Lying close to the border with Russia, Kuusamo is one of the most exciting birding areas in all Finland. The birch scrub here is one of the first places that Little and Rustic Buntings reappear having wintered in southern Asia. Goldeneye, Wood Sandpiper, Arctic Tern, Redwing and Brambling frequent the hill woodlands, lakes and bogs around Valtavaara, where less numerous breeding species include Red-necked Grebe, Golden Eagle, Northern Goshawk, Tengmalm's Owl and Great Grey Shrike.
However, the real draw at Kuusamo is the quite unparalleled list of northern 'exotics'. From Siberian Tit and Siberian Jay to Waxwing and Parrot Crossbill, there’s more than enough here to keep our pulses racing all day! Rarest of all, the dazzling Red-flanked Bluetail is expanding its range in the forests, occurring here at the extreme western edge of its range. Although it may not be within grasp every year, our forays into the hills in search of this shy taiga jewel are invariably one of the most memorable aspects of the tour. Two nights Kuusamo
KUUSAMO, ACROSS THE ARCTIC CIRCLE TO LUOSTO
We have time this morning to drive the roads into the forest near Kuusamo, exploring the area for four species of grouse. Early morning is the best time to get out for these as they can often be found close to the road. Black Grouse are usually the most common, but Capercaillie can also appear - even on the road! We will visit a spot in hopes of witnessing their remarkable strutting, cork-popping display. Hazel Grouse are much more secretive, but local knowledge helps – not least of their high-pitched 'dog whistle' call. The attractive Willow Grouse (now just changing out of their white winter garb) completes the set, and can even appear about the outskirts of town itself.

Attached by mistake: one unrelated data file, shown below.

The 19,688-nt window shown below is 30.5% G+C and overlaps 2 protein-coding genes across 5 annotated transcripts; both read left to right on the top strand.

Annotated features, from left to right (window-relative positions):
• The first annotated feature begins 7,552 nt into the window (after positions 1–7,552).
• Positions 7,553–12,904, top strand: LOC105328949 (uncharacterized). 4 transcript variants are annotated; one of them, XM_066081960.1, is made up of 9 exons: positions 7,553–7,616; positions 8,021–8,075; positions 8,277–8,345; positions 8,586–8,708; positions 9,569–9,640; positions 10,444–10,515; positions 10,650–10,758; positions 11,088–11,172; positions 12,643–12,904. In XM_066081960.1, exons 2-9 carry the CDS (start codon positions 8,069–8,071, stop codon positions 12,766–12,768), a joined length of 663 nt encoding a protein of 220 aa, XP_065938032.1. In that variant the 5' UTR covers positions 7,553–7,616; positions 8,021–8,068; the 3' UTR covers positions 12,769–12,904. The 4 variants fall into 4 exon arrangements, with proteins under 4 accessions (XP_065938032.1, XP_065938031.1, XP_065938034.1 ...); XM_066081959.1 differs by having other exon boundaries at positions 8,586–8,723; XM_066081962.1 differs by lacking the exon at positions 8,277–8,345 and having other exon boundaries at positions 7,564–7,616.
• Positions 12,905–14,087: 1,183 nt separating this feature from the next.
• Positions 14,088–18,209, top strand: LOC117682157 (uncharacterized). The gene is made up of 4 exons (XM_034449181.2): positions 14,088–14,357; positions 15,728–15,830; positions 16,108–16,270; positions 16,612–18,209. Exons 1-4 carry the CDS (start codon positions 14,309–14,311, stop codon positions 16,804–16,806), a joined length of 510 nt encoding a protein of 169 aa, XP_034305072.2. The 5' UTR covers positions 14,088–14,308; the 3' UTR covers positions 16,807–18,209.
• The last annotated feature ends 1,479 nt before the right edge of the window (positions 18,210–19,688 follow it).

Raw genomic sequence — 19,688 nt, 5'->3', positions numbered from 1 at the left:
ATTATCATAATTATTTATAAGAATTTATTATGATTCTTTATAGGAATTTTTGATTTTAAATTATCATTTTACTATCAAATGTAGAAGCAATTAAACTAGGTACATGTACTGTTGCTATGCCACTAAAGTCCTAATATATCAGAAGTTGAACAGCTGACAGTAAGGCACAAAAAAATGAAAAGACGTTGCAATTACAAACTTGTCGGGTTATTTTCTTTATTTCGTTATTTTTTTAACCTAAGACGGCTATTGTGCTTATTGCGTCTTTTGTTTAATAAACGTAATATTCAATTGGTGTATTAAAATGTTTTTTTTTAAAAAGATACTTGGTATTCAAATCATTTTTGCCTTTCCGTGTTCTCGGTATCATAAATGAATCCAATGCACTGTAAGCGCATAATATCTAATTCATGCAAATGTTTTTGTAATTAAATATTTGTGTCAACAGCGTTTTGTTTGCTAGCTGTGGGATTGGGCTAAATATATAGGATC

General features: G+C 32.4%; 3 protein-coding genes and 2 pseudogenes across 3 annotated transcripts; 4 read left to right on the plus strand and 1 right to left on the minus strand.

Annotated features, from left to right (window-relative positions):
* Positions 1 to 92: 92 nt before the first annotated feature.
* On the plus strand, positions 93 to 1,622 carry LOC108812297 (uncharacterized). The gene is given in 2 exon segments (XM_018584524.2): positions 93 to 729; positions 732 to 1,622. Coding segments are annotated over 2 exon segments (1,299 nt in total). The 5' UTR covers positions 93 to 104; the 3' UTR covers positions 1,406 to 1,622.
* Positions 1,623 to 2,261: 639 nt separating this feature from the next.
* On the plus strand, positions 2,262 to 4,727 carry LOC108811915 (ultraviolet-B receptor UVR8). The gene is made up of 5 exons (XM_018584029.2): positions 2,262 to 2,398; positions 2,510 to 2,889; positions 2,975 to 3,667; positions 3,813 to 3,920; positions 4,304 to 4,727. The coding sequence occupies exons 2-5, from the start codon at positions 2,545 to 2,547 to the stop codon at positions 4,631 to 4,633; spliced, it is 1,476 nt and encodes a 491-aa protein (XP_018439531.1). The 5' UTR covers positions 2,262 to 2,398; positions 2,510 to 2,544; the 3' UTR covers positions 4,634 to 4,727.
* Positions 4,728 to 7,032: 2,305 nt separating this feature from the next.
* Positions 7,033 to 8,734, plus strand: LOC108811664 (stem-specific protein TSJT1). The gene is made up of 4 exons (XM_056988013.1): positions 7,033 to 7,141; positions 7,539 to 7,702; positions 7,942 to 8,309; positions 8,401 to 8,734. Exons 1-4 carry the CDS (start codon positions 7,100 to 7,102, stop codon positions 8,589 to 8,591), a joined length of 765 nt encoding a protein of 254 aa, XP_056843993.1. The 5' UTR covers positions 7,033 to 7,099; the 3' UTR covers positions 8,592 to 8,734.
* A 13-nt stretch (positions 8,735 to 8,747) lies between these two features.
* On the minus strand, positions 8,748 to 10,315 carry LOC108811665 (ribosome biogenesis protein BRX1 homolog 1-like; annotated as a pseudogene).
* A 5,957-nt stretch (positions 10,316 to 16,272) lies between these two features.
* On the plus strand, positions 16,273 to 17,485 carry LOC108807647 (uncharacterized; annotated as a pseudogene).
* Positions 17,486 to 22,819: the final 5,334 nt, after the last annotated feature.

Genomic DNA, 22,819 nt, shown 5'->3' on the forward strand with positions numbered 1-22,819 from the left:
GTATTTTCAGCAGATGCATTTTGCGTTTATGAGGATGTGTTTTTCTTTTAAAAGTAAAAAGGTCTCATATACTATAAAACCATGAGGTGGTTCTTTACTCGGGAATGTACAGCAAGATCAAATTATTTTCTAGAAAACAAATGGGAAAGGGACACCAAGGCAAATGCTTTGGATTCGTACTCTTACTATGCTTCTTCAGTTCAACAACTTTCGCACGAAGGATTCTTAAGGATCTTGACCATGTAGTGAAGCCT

Bidding a reluctant farewell to Kuusamo after breakfast, we head further north today, taking in some of the finest bogs in all Finland as we go. These are home to an impressive list of breeding waders, including the notoriously tricky Jack Snipe with its astonishing ‘galloping horse’ song.
Pausing for the customary group photos as we cross the Arctic Circle, we continue deeper into Finnish Lapland with Smew, Merlin and the fuscus race of Lesser Black-backed Gull (often called ‘Baltic Gull’) to look for along the way.
Our destination this evening is Luosto. Nestled below a granite outcrop amidst remote taiga woodlands, this is another good area to see the impressive Capercaillie - sometimes a little too close for comfort! We might also be lucky to spot a Northern Hawk Owl hunting from a snag. Night Luosto
ARCTIC LAPLAND: LUOSTO TO IVALO